When Was The Last Time You Checked Your Credit Report?
July 15, 2019
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Life gets busy and things inadvertently get postponed, but getting your credit report should not be one of those items. However, you may find yourself asking, “Why should I care about my credit score or what’s on the report? I don’t like debt and I’m surely not getting a loan anytime soon!”

To better answer that question, it helps to understand what’s on the credit report and its relationship to your credit score.

Your credit report provides detailed information of more than just your credit history. Besides showing the way you handle your credit and debit accounts, it also reveals how much debt you’ve accumulated, how you pay your bills, where you have lived and a list of businesses that recently checked your credit. In fact, the report can be pages long and along with your credit score can help determine whether you get a job (some employers check credit reports as part of the hiring process), pay competitive auto insurance premiums, are able to rent, make a major purchase and get a good mortgage or other loan rates.

Your credit score is solely based on the information in your credit report and may reflect your financial health. According to FICO, a major analytics software company, generally 35% of the score is payment history, 30% is accounts owed and the rest is made up of credit history length, new credit and credit mix.1 You can increase your score by always paying off the full balance on your credit card, make other payments on time, automate your bill payments from your checking account or credit card and avoid applying for too many loans or credit cards.

Now that you have an idea of what the report contains, the first major reason to review your report is to catch errors. According to a 2012 Federal Trade Commission report, “21% of a representative group of American consumers discovered a “confirmed material error” in at least one of the credit reports issued by the Big Three credit reporting bureaus — Experian, Equifax, and TransUnion.”

These errors might be accounts that don’t or no longer belong to you, incorrectly entered personal information (e.g. spelling of your name, date of birth or social security number), out-of-date information, incorrect details about your payment history or even someone else’s information.

That last error mentioned above brings us to the second and really important reason to scrutinize your credit report: it alerts you to fraud, which is often the first indicator you are an identity theft victim. Javelin Research’s study showed that in 2017, 16.7 million Americans were victims of identity theft;3 you could be a one and not know it. Identity thieves count on the fact that relatively few people check their reports and then find out when it’s too late. They might even pay the minimum balance while making large purchases so you won’t be alerted until months down the road. Sad to say, that “thief” could even be a family member or others who have legitimate access to your credit.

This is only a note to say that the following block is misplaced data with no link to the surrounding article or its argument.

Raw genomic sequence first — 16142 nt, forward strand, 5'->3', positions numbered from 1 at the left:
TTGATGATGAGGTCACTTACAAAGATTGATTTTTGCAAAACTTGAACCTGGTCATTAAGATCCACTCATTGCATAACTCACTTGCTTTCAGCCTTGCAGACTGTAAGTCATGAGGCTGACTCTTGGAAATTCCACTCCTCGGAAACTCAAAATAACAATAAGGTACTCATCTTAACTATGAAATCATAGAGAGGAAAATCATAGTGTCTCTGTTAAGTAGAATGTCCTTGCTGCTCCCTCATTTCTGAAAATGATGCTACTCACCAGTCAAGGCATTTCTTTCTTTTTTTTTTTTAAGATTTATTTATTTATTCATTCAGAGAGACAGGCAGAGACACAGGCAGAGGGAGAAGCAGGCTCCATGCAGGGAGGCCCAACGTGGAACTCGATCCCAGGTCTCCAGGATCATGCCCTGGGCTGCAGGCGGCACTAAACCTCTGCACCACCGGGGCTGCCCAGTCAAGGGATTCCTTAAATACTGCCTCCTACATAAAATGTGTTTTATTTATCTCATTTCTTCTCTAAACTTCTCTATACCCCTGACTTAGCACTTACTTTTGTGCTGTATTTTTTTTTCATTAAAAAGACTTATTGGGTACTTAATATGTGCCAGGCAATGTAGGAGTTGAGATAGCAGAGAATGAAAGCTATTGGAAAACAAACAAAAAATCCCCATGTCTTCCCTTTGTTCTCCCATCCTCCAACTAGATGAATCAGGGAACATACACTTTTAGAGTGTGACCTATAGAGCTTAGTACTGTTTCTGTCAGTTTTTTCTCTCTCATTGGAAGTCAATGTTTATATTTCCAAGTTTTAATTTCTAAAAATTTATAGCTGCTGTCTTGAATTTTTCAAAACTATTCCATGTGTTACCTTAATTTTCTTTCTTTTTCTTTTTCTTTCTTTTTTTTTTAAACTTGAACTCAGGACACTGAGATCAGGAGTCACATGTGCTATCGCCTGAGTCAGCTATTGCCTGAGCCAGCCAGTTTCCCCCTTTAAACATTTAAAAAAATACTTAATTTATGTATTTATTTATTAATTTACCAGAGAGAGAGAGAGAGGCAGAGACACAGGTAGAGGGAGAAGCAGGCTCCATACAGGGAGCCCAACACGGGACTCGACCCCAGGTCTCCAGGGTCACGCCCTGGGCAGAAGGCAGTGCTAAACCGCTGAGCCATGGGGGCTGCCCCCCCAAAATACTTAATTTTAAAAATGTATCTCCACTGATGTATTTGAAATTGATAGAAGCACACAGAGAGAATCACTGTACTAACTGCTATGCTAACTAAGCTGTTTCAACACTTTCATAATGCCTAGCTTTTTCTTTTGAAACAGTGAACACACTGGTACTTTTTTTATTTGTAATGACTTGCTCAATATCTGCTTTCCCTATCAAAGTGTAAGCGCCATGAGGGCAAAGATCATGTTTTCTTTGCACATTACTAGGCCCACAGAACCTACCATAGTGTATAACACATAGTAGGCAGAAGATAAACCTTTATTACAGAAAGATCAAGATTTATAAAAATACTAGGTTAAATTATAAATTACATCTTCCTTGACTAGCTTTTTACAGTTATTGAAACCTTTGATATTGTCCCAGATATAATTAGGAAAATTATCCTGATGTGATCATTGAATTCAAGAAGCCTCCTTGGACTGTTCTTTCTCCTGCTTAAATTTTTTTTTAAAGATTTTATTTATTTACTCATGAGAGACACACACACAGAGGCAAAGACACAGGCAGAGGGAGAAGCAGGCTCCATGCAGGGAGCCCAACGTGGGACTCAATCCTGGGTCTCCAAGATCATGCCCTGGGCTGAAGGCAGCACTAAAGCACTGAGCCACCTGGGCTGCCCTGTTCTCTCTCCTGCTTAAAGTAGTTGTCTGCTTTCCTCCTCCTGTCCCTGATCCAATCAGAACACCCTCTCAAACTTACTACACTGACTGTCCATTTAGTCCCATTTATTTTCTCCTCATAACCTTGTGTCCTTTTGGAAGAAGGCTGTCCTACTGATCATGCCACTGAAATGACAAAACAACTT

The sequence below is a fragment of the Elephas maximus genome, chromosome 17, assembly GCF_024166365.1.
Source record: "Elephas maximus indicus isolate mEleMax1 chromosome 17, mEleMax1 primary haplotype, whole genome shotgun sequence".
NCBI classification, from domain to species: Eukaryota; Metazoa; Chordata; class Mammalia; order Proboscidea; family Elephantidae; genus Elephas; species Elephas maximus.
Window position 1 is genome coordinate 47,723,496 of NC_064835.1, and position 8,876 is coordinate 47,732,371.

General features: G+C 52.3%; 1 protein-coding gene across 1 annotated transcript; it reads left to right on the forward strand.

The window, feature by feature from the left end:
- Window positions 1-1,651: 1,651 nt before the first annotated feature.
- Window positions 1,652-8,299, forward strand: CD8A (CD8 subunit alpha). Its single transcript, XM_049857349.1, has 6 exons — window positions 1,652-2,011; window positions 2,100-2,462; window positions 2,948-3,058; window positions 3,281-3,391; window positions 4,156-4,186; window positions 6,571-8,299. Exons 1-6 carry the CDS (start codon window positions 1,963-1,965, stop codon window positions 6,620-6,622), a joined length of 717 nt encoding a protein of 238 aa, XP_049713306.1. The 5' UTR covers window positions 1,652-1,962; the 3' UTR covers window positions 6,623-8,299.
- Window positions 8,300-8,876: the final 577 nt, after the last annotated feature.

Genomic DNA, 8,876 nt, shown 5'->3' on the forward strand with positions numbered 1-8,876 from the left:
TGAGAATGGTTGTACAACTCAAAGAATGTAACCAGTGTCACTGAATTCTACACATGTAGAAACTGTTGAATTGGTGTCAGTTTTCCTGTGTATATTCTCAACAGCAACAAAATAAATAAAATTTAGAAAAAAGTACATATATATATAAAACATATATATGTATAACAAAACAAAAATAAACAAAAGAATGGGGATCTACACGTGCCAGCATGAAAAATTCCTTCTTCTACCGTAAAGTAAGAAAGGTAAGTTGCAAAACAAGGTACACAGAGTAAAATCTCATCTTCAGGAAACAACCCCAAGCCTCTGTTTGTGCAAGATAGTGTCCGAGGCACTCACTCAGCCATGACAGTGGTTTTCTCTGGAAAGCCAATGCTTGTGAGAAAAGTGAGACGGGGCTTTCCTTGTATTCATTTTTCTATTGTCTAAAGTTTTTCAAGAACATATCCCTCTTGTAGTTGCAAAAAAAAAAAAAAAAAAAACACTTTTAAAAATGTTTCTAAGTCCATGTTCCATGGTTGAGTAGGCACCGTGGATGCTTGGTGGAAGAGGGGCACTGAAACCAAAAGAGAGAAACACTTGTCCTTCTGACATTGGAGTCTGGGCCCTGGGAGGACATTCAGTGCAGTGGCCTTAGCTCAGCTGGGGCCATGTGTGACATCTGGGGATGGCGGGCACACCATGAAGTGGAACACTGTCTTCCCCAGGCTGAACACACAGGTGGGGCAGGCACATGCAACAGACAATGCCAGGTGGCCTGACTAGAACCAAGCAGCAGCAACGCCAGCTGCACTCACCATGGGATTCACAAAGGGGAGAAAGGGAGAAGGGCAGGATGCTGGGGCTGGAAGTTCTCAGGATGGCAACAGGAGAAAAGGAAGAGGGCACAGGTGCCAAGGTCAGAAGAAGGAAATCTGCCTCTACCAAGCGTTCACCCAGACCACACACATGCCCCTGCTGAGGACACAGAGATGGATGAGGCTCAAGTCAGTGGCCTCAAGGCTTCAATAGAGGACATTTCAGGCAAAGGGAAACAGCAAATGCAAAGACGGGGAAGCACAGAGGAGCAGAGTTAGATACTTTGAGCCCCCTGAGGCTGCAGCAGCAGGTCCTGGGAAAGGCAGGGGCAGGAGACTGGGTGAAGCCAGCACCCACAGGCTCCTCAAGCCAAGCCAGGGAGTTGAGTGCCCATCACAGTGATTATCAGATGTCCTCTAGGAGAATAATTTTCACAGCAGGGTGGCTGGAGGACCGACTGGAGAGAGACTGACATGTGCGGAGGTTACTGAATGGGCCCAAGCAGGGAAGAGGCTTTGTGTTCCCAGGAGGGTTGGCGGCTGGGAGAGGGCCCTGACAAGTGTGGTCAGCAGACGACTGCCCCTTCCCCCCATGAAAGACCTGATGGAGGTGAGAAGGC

While all identity theft cannot be prevented, prudent action will curtail much of the theft. It is important to shred unneeded important documents to dispose of sensitive information. (You can drop those documents off at our office if you don’t have a shredder at home.) Additionally, avoid unsecured websites, using public wifi without a good VPN (Virtual Private Network) on your device and/or repeatedly using the same password.

When reviewing your credit report, look for names, addresses, Social Security numbers, creditors, and accounts you don’t recognize. If an error or something suspicious is detected, act fast. You can dispute the information with the credit bureau, initiate a freeze on your credit (if the thief has opened a credit card, this will stop them from opening a second or third one) or get further help from the credit bureau. Companies like LifeLock can help monitor credit activity to help prevent problems and restore your good name.

By law, every person can obtain a free credit report once a year from each of the three credit reporting agencies. The best place to get a truly free credit report is AnnualCreditReport.com or by calling (877) 322-8228, a service provided by the federal government. The advantage of this service is that they provide you with a report from all three credit reporting bureaus, Experian, TransUnion, and Equifax. Various credit monitoring services offer “free” reports but only if you subscribe to their ongoing services.
In conclusion, annually studying your credit report ensures your credit profile remains accurate. Otherwise, significant problems can result from undetected errors or identity theft.

And just know it takes significant time and money to repair the damage so, as we say, it’s better to prepare than repair. Don’t let your busy life crowd out the important with the urgent.

Thomas Talbott

Thomas Talbott
Advisor

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